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Moon shows its dark side by 'taking bite' out of sun

THOSE returning to work this morning after the Christmas break possibly feel a little light has gone out of their lives.

If so, they are absolutely correct.

A partial solar eclipse will take place in what is being predicted as the highlight of the 2011 astronomical year.

With the rising sun partially obscured by the moon this morning, commuters who raise their heads will see a chunk 'bitten' out of the left side of the sun.

The phenomenon -- which will affect 40pc of the sun -- should be visible to everyone if cloud cover is favourable and will ensure a particularly dull journey back to the workplace.

"This should be the astronomical highlight of 2011, and it only happens a few days into the year," David Moore, chairman of Astronomy Ireland, said yesterday.

This eclipse will be the last to be seen from Ireland for the next four years, with the next not due until March 2015.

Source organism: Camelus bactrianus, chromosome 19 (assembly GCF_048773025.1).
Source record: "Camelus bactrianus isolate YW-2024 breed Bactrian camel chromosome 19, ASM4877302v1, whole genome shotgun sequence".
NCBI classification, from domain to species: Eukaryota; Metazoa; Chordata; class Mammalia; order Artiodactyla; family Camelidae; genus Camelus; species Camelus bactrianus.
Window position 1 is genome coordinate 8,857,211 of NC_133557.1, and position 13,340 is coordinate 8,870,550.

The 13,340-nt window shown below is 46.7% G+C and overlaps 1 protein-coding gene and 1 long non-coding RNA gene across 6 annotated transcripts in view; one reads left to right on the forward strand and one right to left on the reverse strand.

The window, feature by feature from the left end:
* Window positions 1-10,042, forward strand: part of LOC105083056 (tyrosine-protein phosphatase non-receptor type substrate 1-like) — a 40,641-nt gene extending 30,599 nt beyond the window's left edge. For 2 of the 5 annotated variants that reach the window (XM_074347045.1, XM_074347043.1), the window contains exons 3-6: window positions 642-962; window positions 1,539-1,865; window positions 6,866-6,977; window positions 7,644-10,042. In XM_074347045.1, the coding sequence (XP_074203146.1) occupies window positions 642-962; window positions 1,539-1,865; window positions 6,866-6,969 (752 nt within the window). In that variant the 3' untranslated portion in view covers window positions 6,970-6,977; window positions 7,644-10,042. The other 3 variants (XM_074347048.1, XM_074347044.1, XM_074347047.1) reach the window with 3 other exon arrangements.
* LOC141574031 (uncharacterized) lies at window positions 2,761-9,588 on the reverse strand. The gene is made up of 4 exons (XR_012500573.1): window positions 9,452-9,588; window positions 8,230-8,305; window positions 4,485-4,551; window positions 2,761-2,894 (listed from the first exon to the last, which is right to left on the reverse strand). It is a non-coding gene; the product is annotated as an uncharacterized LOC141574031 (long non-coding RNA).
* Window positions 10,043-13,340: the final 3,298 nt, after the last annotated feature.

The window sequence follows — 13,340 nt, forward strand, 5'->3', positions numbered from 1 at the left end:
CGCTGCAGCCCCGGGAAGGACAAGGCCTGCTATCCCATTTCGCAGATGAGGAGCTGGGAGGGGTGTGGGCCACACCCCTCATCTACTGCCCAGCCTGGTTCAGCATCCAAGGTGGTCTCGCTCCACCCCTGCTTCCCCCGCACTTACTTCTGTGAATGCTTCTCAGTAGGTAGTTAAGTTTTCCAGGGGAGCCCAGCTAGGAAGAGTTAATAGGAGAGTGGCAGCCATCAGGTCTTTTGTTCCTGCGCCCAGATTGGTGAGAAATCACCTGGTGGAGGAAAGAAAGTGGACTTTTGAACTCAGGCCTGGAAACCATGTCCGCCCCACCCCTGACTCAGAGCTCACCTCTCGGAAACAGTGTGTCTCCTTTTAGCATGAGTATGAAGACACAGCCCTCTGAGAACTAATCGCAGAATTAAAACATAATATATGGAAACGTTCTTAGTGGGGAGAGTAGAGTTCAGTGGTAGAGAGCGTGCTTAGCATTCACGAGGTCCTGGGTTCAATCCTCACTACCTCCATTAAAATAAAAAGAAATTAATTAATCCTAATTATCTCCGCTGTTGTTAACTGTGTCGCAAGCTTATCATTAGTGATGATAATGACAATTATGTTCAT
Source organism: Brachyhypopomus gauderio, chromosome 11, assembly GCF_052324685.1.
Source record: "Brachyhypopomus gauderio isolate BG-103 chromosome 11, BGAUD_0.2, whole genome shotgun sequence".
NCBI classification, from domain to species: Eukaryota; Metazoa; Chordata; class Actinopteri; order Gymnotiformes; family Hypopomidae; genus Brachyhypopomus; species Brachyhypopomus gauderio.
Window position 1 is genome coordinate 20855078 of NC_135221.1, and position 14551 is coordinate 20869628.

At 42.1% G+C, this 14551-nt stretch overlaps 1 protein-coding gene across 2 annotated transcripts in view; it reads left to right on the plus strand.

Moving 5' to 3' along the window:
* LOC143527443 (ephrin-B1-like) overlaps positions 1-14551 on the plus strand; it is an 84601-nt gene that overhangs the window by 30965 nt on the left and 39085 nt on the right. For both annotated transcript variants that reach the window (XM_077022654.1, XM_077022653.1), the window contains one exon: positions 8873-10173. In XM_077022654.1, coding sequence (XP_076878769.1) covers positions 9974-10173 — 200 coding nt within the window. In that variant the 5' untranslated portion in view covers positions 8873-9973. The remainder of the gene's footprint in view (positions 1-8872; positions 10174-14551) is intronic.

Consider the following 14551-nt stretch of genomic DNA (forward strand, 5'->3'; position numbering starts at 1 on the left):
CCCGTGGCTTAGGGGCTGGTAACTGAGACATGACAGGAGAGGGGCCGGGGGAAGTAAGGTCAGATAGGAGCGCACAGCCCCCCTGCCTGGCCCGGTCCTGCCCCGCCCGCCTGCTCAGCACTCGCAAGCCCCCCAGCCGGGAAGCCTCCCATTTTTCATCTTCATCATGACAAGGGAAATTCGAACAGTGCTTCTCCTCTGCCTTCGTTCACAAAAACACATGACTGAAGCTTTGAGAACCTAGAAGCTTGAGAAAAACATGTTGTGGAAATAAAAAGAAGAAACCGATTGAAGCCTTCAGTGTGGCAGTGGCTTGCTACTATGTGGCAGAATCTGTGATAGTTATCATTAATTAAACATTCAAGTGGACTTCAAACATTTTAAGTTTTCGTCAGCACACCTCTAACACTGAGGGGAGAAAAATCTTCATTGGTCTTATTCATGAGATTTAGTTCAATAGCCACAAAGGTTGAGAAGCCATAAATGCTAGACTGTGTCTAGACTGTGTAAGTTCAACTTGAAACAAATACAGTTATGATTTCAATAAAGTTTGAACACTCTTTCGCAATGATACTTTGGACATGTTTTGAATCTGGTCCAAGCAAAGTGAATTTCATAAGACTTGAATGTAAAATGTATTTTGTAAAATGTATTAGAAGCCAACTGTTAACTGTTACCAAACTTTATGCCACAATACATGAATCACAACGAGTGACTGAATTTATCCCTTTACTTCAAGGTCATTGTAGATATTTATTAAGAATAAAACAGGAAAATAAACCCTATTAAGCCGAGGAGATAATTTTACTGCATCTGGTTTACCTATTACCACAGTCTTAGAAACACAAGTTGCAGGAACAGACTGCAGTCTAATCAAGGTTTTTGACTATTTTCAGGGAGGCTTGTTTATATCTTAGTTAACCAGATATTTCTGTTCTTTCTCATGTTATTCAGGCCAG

"We finished one year with an amazing lunar eclipse (December 21), and we'll begin another with a breathtaking solar eclipse," Mr Moore added.


"We expect that millions of people will see this astronomical event as they commute to work. Maybe it will be taken as a sign of a new dawn for Ireland as we head into a new decade?"

Astronomy Ireland says the time to see the eclipse will be in the hour after sunrise -- about 8.30am to 9.30am.

While Ireland-based observers will see about 40pc of the sun eaten away by the moon, many capital cities will see in excess of 50pc.

"The farther north you are in Europe, the more of the sun you will see covered," eclipse chaser Alan Dyer explained.

The moon will blot out 85pc of the sun as seen from Scandinavian countries, but nowhere will experience a total eclipse.

Astronomy Ireland also warned everyone to take due care when observing the eclipse and said observers should never look directly into the sun.

Irish Independent